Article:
Uterine Myomata (Fibroid Tumors) – Myoma
Leiomyomata uteri are benign tumors of the muscular layers of the uterus. They are a frequent cause of abnormal uterine bleeding and the leading indication given for hysterectomy. Since they are estrogen dependent, they affect women of reproductive age for the most part. There appears to be a genetic component, but the cause is unknown. The relationship between myoma and infertility is not well defined, but there appears to be an association with early fetal wastage. In addition to bleeding and infertility, myomata can cause pelvic pain.
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The estrogen dependence of leiomyomata has led to empirical treatment with many of the same therapies as were mentioned above under endometriosis, including progestins, danazol, and GnRH analogs to prevent or oppose the action of estrogen. However, the long-term safety and efficacy of analogs have not been determined, the long-term hypoestrogenic state raises the risk of osteoporosis, and the tumors regrow promptly upon the cessation of treatment. For this reason, they are often used as an adjunct to facilitate surgery, rather than as definitive therapy.
There is a great need for more knowledge about the process of myoma initiation and growth. If safe, long-term medical therapies were developed based on solid scientific rationales, thousands of women annually might be spared surgery, with resulting reduced morbidity and preservation of fertility.
Fibroid tumor cells frequently have chromosomal abnormalities, particularly chromosomal rearrangements in bands 12q13-15. Recently, rearrangements disrupting a member of the high mobility group family of proteins that are believed to play a role in controlling gene transcription were shown to be associated with mesenchymal tumors, providing a potential molecular handle for studying the growth abnormality in these cells. This interesting observation does not, however, elucidate the proximate cause of the abnormal growth process (1, 2). Deletions of the tandem 5(IV) and 6(IV) type IV collagen gene located on the X chromosome were recently found to cause familial systemic fibroid tumors, indicating that the matrix surrounding smooth muscle cells can influence their proliferation (3). In addition, abnormalities in programmed cell death have been described in fibroid tumors. The observations provide a new framework through which abnormal myometrial cell growth can be explored.
The growth of fibroid tumors has long been known to be under the regulation of ovarian steroid hormones; tumor growth stops and tumors regress after the menopause. Tumor size can be reduced by suppression of pituitary gonadotropin secretion and hence ovarian function, but tumors reappear after therapy is discontinued. The basis of the rapid recurrence of these tumors is not understood. Growth factors, particularly the insulin-like growth factors (IGFs), have been implicated in estrogen’s action on fibroid growth, but the exact interaction between estrogen and IGFs, as well as factors that modify IGF action, and other growth factors remains to be clarified. Recently, progestins and antiprogestins have been suggested to have therapeutic effects. The appearance of fibroid tumors can be suppressed or delayed by the intrauterine administration of a low dose of the progestin, levonorgestrel, from a drug delivery system mounted on an intrauterine device. The unexpected antimyoma effect is likely due to a direct local effect of the progestin since cyclic ovarian function with continued secretion of estradiol and progesterone occurs at the appropriate times in each cycle in women using this device. This IUD is not only an excellent contraceptive but also provides the health benefits of reduced formation of myomata and hypomenorrhea. These observations demonstrate that increased knowledge of the mechanism of action of steroid hormones, which are now appreciated to have tissue-specific effects, may open up new avenues to medically treat fibroid tumors.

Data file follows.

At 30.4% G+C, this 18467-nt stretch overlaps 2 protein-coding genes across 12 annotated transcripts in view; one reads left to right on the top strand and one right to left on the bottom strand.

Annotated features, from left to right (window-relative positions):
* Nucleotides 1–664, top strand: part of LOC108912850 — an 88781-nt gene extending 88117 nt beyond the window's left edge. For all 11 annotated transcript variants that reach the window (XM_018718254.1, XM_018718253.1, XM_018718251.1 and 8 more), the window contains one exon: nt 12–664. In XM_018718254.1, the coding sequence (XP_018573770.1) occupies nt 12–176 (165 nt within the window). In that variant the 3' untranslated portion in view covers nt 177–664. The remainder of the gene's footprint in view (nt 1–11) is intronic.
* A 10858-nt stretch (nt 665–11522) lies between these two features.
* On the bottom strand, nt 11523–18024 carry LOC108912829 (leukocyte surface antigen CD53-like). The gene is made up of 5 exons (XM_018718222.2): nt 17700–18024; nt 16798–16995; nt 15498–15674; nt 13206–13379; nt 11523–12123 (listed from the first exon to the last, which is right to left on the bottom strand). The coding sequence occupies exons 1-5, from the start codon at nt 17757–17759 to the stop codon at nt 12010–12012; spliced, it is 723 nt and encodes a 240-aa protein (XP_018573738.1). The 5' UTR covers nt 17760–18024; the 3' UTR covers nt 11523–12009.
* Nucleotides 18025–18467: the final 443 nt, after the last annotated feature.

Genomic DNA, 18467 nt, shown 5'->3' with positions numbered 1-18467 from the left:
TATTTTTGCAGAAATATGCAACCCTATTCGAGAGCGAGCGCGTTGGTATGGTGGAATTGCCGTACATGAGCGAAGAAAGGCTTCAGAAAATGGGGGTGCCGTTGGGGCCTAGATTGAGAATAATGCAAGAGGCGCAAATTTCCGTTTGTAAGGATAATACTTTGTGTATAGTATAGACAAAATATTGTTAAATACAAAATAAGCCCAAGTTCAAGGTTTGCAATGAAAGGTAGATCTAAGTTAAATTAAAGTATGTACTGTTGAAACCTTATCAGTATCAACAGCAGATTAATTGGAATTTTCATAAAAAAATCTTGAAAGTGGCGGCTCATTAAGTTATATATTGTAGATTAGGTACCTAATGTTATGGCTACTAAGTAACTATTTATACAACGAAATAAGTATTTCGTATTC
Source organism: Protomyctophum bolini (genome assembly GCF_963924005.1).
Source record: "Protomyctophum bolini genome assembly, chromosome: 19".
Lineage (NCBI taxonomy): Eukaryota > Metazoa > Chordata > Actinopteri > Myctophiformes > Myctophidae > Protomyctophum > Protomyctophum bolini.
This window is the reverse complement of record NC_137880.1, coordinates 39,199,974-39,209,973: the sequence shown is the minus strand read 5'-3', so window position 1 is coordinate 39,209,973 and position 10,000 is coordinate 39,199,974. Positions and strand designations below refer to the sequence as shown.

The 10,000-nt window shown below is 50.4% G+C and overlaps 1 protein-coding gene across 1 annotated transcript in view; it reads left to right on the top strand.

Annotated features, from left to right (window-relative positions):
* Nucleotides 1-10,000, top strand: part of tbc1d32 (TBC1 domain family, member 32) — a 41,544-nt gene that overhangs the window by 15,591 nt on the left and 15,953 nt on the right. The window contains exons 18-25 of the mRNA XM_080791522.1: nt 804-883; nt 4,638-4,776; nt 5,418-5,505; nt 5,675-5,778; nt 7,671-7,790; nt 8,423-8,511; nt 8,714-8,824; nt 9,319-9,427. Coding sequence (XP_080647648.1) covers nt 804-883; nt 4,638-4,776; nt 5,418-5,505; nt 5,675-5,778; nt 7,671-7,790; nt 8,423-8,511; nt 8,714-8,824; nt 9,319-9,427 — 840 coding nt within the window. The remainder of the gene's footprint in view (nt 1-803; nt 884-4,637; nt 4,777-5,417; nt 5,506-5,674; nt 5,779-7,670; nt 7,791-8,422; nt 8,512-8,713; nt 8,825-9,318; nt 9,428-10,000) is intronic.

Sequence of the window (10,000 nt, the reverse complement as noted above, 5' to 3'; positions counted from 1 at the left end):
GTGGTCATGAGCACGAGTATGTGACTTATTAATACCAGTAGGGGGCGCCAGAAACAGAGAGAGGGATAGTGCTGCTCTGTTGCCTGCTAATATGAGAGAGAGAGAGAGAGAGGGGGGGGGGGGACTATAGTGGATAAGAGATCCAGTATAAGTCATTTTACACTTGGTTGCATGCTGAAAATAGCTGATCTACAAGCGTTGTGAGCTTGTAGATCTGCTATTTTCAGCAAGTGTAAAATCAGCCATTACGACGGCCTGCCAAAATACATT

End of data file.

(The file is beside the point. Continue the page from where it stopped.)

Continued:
In order to provide a basis for improved clinical treatments supporting the preservation of fertility potential, the Reproductive Sciences Branch of the NICHD has supported research to explore the fundamental biology of uterine myoma both in vivo and in vitro. A transgenic animal in which myometrial tumor development is regulated by estrogen was recently developed. The model was based on targeting expression of an oncogenic protein to smooth muscle with a gene promoter harboring an estrogen response element. This novel animal may be useful in screening for candidate therapeutic agents to suppress smooth muscle cell proliferation. These results add key knowledge to that collected from the Ecker rat model, in which reproductive tract fibroid tumors arise spontaneously in about 30% of animals greater than 1 year of age.